If nothing else, I have learned one ineffable thing from this blog: If you see the phrase ‘may have’ or ‘could have’, it is equally valid if the word ‘not’ had been inserted into it. It is the mark of a sceptic – something that ALL scientists should be. I do wish our young students would get to understand that.
    Matt McGrath never learned it, sadly.

  8. GeoffB permalink
    September 16, 2022 9:56 pm

    My favourite quote “Do not confuse me with the facts, my mind is already made up”

  9. Jordan permalink
    September 16, 2022 10:08 pm

    “The scientists believe there’s roughly a 1% chance of such an event happening in any coming year.”
    Correction. They assess a 1% chance of MODELS producing this in any coming year. They have precisely nothing to say about what happens in the REAL WORLD.
    It’ the same with claims about the statistical confidence around estimates of climate sensitivity, such as the Charney Range (+1.5C to +4.5C per doubling). This is a measure of the statistics of MODELS, and tells us precisely nothing about the REAL WORLD.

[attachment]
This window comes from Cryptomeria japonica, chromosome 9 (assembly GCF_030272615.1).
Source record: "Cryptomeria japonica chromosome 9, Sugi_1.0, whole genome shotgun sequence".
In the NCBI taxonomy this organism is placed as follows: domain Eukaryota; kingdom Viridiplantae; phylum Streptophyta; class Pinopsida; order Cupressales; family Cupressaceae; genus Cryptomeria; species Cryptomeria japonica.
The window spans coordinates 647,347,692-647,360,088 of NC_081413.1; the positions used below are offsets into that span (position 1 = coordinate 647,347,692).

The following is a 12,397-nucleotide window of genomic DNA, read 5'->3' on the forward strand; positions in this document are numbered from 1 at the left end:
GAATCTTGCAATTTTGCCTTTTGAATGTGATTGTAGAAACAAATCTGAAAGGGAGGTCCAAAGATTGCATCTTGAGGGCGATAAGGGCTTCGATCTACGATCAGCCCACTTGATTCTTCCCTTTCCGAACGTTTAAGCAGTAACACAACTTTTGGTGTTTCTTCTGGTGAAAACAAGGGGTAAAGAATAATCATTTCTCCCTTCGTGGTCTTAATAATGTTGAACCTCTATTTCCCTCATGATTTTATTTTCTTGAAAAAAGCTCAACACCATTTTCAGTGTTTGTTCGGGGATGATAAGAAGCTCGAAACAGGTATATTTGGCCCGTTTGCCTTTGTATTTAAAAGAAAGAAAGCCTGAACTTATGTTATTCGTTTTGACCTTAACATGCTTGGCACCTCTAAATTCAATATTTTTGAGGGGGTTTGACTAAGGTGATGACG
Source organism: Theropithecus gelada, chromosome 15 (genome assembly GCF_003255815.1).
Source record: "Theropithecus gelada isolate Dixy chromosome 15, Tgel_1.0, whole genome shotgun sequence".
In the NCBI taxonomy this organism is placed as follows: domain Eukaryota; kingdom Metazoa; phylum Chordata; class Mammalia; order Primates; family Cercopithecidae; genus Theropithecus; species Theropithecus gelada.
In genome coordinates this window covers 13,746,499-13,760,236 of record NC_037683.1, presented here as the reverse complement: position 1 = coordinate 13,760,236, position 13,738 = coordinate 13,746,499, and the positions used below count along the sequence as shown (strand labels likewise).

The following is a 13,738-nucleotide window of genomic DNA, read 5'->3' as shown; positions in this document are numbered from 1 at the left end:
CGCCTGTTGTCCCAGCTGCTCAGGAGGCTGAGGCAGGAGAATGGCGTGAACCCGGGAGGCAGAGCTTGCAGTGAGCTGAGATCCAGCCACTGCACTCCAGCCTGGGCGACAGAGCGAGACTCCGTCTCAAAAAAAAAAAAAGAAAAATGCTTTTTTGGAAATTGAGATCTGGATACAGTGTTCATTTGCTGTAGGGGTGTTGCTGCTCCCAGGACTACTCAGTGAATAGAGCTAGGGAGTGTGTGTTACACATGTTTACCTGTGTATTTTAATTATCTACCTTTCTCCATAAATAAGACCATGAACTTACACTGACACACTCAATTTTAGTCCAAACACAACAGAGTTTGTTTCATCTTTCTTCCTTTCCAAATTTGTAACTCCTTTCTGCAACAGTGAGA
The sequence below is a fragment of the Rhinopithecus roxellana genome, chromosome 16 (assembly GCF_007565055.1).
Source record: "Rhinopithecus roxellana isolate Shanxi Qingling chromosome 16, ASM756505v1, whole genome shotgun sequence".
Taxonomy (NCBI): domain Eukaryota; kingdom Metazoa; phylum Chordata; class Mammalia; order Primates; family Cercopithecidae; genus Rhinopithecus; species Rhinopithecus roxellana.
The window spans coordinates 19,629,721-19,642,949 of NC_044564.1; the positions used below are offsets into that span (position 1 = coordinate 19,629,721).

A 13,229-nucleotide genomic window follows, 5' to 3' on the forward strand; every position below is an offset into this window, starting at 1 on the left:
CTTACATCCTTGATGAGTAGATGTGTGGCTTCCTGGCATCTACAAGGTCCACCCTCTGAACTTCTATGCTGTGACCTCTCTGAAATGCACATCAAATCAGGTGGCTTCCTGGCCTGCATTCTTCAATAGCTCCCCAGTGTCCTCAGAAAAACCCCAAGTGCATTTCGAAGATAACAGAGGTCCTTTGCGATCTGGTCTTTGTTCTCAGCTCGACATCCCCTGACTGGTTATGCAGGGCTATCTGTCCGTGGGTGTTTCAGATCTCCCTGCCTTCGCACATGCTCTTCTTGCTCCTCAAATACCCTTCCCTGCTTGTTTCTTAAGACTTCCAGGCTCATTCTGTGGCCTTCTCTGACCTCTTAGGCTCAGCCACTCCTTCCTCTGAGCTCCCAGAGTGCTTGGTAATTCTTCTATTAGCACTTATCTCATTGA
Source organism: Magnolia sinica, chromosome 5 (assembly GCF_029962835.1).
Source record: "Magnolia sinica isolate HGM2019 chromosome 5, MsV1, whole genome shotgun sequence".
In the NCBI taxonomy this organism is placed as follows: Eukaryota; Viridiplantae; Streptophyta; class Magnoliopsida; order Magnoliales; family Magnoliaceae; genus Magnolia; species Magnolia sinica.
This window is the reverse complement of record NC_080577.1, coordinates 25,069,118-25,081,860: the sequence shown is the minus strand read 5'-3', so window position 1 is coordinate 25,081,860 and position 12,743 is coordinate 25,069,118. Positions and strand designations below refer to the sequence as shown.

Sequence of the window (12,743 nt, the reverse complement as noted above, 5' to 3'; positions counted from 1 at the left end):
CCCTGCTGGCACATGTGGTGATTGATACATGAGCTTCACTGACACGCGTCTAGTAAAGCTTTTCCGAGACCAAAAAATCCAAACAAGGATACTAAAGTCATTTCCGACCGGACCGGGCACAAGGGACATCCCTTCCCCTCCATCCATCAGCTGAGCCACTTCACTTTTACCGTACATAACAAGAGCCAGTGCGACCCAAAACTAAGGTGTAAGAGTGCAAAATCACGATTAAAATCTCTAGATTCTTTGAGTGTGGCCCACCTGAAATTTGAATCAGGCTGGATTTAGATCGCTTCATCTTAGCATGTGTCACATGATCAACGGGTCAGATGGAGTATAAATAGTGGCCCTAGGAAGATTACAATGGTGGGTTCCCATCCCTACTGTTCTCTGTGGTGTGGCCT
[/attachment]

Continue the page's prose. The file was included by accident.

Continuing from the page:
• Phoenix44 permalink
      September 17, 2022 8:37 am

      But the 1% says nothing anyway. What that means is over 1,000 years it will happen 10 tines. So it happens.

  10. September 16, 2022 10:09 pm

    The Indus River channel has been raised above the surrounding populated land.
    When channel capacity is exceeded water flows over the levees and then cannot get back into the channel.

    Click to access indus-basin-floods.pdf

  11. Gamecock permalink
    September 16, 2022 10:11 pm

    ‘The scientists believe there’s roughly a 1% chance of such an event happening in any coming year. ..’

    Even if true, it is evidence of NOTHING. The whole article is an argumentum ad ignorantiam.

    ‘The researchers then used climate models to determine how likely these events would be in a world without warming.’

    Should have made another run to see how likely with warming. Oh. The models don’t actually do that. World Weather Attribution has found a way to monetize the idiocy of the climatocracy.

    • Chaswarnertoo permalink
      September 17, 2022 8:38 am

      Attenbollocks, from your BBC…

    • Phoenix44 permalink
      September 17, 2022 8:39 am